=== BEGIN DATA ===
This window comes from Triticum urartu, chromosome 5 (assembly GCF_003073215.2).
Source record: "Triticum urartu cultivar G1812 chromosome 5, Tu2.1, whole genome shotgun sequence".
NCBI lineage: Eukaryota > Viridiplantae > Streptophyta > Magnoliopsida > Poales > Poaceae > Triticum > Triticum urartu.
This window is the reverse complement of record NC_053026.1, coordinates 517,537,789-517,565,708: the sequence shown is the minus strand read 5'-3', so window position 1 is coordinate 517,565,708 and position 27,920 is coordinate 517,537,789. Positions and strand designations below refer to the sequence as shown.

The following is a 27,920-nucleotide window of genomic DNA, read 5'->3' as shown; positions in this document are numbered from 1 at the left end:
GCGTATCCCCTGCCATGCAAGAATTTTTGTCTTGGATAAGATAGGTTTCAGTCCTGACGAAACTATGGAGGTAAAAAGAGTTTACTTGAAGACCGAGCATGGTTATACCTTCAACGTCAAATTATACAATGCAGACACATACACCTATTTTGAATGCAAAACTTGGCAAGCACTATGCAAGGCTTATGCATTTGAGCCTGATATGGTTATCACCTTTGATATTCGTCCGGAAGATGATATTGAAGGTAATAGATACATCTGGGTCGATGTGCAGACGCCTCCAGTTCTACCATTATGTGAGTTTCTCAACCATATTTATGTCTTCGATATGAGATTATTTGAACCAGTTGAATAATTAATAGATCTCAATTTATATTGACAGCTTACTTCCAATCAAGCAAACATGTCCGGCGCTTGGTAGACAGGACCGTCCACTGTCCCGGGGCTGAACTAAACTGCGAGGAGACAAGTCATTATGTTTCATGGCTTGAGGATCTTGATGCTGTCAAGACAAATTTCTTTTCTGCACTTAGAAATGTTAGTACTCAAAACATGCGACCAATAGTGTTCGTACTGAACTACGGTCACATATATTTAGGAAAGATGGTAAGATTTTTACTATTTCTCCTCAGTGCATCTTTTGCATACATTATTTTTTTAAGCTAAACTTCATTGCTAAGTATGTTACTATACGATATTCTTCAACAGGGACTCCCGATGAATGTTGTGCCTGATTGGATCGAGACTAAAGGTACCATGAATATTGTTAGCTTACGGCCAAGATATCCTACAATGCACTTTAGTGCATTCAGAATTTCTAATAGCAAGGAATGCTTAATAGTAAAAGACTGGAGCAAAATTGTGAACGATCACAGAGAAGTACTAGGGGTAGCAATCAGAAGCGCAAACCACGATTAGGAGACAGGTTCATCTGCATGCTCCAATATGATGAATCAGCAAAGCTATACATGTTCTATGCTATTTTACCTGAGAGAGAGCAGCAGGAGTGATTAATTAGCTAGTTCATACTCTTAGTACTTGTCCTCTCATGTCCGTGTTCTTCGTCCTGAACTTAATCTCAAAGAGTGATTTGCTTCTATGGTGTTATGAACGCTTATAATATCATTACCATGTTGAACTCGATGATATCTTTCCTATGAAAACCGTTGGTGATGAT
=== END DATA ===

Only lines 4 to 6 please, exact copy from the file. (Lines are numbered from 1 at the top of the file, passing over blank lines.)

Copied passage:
This window is the reverse complement of record NC_053026.1, coordinates 517,537,789-517,565,708: the sequence shown is the minus strand read 5'-3', so window position 1 is coordinate 517,565,708 and position 27,920 is coordinate 517,537,789. Positions and strand designations below refer to the sequence as shown.

The following is a 27,920-nucleotide window of genomic DNA, read 5'->3' as shown; positions in this document are numbered from 1 at the left end:
GCGTATCCCCTGCCATGCAAGAATTTTTGTCTTGGATAAGATAGGTTTCAGTCCTGACGAAACTATGGAGGTAAAAAGAGTTTACTTGAAGACCGAGCATGGTTATACCTTCAACGTCAAATTATACAATGCAGACACATACACCTATTTTGAATGCAAAACTTGGCAAGCACTATGCAAGGCTTATGCATTTGAGCCTGATATGGTTATCACCTTTGATATTCGTCCGGAAGATGATATTGAAGGTAATAGATACATCTGGGTCGATGTGCAGACGCCTCCAGTTCTACCATTATGTGAGTTTCTCAACCATATTTATGTCTTCGATATGAGATTATTTGAACCAGTTGAATAATTAATAGATCTCAATTTATATTGACAGCTTACTTCCAATCAAGCAAACATGTCCGGCGCTTGGTAGACAGGACCGTCCACTGTCCCGGGGCTGAACTAAACTGCGAGGAGACAAGTCATTATGTTTCATGGCTTGAGGATCTTGATGCTGTCAAGACAAATTTCTTTTCTGCACTTAGAAATGTTAGTACTCAAAACATGCGACCAATAGTGTTCGTACTGAACTACGGTCACATATATTTAGGAAAGATGGTAAGATTTTTACTATTTCTCCTCAGTGCATCTTTTGCATACATTATTTTTTTAAGCTAAACTTCATTGCTAAGTATGTTACTATACGATATTCTTCAACAGGGACTCCCGATGAATGTTGTGCCTGATTGGATCGAGACTAAAGGTACCATGAATATTGTTAGCTTACGGCCAAGATATCCTACAATGCACTTTAGTGCATTCAGAATTTCTAATAGCAAGGAATGCTTAATAGTAAAAGACTGGAGCAAAATTGTGAACGATCACAGAGAAGTACTAGGGGTAGCAATCAGAAGCGCAAACCACGATTAGGAGACAGGTTCATCTGCATGCTCCAATATGATGAATCAGCAAAGCTATACATGTTCTATGCTATTTTACCTGAGAGAGAGCAGCAGGAGTGATTAATTAGCTAGTTCATACTCTTAGTACTTGTCCTCTCATGTCCGTGTTCTTCGTCCTGAACTTAATCTCAAAGAGTGATTTGCTTCTATGGTGTTATGAACGCTTATAATATCATTACCATGTTGAACTCGATGATATCTTTCCTATGAAAACCGTTGGTGATGAT